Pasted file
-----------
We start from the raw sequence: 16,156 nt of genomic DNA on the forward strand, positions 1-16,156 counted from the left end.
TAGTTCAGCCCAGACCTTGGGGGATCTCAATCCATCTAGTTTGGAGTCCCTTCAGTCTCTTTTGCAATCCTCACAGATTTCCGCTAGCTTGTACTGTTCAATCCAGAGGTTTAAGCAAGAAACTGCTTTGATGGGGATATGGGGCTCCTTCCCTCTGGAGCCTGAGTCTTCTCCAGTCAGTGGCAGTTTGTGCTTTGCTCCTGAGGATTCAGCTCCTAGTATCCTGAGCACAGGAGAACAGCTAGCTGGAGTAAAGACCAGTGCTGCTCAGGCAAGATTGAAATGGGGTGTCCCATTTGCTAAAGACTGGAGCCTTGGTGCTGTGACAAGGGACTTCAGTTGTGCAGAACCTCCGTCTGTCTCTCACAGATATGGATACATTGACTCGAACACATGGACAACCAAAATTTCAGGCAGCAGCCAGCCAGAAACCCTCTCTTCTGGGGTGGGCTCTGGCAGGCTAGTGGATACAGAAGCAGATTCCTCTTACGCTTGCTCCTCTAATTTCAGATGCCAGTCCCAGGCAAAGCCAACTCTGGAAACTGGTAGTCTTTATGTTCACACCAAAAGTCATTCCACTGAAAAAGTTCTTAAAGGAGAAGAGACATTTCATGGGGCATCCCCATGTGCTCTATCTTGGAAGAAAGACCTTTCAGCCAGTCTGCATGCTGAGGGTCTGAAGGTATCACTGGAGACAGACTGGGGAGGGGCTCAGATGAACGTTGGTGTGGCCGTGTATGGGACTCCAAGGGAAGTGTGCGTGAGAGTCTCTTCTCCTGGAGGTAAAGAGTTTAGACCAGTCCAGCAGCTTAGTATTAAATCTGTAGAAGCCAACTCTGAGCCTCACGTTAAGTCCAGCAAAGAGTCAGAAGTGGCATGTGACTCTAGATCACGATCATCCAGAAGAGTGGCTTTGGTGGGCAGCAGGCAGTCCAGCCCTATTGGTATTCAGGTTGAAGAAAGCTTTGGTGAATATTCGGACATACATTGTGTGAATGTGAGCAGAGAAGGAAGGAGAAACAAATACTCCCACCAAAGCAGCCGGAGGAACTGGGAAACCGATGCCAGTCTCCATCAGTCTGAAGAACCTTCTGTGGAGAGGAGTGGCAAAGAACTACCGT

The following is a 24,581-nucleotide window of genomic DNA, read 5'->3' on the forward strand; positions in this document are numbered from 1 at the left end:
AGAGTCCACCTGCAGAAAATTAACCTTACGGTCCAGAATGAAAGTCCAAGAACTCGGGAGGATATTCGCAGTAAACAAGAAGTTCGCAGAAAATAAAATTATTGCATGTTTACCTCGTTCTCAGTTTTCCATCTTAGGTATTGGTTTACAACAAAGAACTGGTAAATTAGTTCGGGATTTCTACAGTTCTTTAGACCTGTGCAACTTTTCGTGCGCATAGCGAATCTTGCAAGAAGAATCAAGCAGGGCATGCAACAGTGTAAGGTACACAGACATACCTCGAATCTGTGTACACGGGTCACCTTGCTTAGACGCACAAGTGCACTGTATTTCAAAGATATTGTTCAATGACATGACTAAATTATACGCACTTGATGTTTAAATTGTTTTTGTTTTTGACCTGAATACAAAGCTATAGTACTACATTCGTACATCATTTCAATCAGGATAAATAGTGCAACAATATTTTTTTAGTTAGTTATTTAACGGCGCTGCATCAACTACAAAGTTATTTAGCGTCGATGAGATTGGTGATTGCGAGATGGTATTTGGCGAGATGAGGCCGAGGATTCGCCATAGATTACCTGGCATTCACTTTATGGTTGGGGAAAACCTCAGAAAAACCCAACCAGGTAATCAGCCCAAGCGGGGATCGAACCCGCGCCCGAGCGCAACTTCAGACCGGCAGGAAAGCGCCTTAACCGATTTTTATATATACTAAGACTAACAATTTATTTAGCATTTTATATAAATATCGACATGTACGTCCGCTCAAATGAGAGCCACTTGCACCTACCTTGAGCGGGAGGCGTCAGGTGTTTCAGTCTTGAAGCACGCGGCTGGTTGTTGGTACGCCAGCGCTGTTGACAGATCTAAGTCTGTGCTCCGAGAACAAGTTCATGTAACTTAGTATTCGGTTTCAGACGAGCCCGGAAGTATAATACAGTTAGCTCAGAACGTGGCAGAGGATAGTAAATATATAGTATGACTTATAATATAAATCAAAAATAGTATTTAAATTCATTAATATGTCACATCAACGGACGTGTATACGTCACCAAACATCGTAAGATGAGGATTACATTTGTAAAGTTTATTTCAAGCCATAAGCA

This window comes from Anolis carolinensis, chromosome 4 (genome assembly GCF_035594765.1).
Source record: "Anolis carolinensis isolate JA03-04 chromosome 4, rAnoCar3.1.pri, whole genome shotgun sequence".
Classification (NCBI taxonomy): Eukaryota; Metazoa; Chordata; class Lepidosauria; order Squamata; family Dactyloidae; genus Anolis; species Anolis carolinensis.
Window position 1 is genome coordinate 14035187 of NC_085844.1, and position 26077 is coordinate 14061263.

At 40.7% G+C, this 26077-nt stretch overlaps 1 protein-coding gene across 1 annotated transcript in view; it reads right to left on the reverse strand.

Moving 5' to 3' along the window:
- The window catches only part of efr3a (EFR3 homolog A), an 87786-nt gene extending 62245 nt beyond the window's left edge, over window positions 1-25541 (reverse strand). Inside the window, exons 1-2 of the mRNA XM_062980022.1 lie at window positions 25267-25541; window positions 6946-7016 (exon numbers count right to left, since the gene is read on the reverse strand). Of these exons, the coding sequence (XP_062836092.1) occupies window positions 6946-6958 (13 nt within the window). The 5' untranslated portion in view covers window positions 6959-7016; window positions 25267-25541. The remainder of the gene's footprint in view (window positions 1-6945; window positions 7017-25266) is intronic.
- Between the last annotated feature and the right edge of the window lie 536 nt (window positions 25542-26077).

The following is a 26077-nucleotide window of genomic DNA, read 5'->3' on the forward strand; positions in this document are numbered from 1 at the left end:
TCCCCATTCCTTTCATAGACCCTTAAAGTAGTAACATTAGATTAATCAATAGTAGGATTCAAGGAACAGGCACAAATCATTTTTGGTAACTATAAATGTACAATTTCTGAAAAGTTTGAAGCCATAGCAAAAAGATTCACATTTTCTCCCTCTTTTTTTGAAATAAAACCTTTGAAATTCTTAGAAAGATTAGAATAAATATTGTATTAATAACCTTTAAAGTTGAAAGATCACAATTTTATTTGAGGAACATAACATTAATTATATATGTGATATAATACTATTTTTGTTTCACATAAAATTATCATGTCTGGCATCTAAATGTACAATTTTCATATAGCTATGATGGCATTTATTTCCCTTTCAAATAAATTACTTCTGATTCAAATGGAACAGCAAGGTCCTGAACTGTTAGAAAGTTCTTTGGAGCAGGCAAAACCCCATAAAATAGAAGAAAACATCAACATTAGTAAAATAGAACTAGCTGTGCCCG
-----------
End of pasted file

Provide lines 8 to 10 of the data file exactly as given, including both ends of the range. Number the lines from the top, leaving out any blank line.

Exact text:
Window position 1 is genome coordinate 14035187 of NC_085844.1, and position 26077 is coordinate 14061263.

At 40.7% G+C, this 26077-nt stretch overlaps 1 protein-coding gene across 1 annotated transcript in view; it reads right to left on the reverse strand.

Moving 5' to 3' along the window: